Florence is an open air museum. Getting lost in its narrow streets, breathing the Renaissance at every corner, looking at the buildings and picturesque views, is a unique and rewarding experience for those who love art and Italian culture. The wonders of this city continue inside the historical buildings recalling the splendor of past eras, some designed by the most famous artists of all time. To get to know the treasures of this wonderful city, you must visit some of the dozens of museums in Florence. Just this fact: in the ranking of the 15 most visited Italian art museums, one third is represented by Florentine museums!
Here are the must-see museums in Florence.
One of the most important museums in Italy and in the world – in 2014 with 1,935,901 people was the Italian most visited museum, every day attracts more than 10 thousand visitors – is on the second floor of the building designed by Giorgio Vasari, originally the headquarter of the Florentine courts and a Medici’s private space, and contains many works of art from the Medici collections. In 1584, Francesco I de ‘Medici built a room to contain most of the works of art his family, and in 1769 it was opened to the public, becoming later the museum. The Uffizi Gallery houses some of the greatest masterpieces of humanity, Caravaggio, Giotto, Leonardo da Vinci, Cimabue, Raffaello, Rubens, Rembrandt, Botticelli, and many others.
The frescoed ceilings of the numerous rooms, accompany visitors to the discovery of the Florentine Renaissance, in chronological order. Among the most famous works, The Birth of Venus and Allegory of Spring by Botticelli, the Doni Tondo by Michelangelo, the Venus of Urbino by Titian, the Ognissanti Madonna by Giotto and many others. 15.30/16 is the ideal time for a visit.
In the splendor of the Uffizi there is a wonderful gem: the Vasari Corridor. A hallway, one kilometer long, that connects Palazzo Vecchio and Uffizi to Palazzo Pitti, passing over the picturesque Ponte Vecchio. Giorgio Vasari built it in 1565 in only six months by order of Cosimo I upon the marriage of his son Francesco with Giovanna of Austria.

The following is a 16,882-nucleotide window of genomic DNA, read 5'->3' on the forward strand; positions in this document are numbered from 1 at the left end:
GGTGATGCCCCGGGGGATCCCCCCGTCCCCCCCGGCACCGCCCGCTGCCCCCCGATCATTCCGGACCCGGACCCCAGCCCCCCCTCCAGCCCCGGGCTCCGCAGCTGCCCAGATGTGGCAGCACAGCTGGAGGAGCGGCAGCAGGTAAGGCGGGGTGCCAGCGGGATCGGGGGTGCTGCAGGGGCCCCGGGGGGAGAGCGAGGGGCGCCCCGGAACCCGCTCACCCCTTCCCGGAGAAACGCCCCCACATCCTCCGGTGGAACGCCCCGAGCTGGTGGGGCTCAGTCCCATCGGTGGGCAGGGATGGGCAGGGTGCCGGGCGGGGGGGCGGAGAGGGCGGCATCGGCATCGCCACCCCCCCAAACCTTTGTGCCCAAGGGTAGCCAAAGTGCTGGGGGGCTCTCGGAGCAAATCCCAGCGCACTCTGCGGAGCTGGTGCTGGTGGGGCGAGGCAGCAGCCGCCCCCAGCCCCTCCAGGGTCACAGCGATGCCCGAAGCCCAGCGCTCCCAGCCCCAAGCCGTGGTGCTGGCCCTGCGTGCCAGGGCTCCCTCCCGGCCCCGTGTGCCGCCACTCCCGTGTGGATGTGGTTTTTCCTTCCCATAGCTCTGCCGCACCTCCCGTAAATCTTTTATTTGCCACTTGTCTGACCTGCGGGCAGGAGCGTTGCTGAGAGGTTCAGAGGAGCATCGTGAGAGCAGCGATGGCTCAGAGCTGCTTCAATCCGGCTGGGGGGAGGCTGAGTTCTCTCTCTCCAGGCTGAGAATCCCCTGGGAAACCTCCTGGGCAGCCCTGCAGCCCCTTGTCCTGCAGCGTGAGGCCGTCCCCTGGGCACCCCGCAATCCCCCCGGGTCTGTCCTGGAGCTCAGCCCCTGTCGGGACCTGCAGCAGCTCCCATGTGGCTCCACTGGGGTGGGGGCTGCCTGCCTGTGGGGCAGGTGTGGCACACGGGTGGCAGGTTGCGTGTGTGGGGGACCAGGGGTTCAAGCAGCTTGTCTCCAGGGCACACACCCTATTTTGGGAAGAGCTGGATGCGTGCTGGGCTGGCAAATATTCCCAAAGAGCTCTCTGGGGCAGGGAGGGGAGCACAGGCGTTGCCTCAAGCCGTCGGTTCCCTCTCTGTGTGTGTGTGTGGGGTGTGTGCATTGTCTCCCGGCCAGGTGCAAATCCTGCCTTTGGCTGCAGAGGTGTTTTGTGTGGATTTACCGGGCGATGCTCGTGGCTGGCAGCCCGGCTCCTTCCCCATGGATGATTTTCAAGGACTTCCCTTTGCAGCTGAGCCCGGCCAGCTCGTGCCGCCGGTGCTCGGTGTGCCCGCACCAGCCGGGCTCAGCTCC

It is a private corridor that allowed the Medici to reach their house in Palazzo Pitti from Palazzo Vecchio – at that time headquarter of the Government – without having to cross the busy streets of the city: it also allowed people to look to the street without being seen. It can only be visited with guided tours by appointment, and hosts portraits and works of art the seventeenth, eighteenth and twentieth centuries.
The first thing that comes to mind thinking about Florence is the David of Michelangelo Buonarroti. The statue represents beauty, energy, vigor and courage. Initially meant to adorn the buttresses of the Florence Cathedral, it was then placed in Piazza della Signoria, where it could be perilously damaged, so today the original is kept inside Galleria dell’Accademia, and a copy stands in front of Palazzo Vecchio. 410 meters of marble, sculpted between 1501 and 1504, the statue represents the biblical hero ready to face Goliath, and someone calls it the most beautiful male ever represented in a statue. Galleria dell’Accademia has been created by the Grand Duke Peter Leopold in 1784 as a place to study for students of the Academy of Fine Arts. The museum houses Michelangelo’s Prigioni, originally located in the Boboli Gardens, the Rape of the Sabines of Giambologna, the Madonna and Child by Botticelli and many others.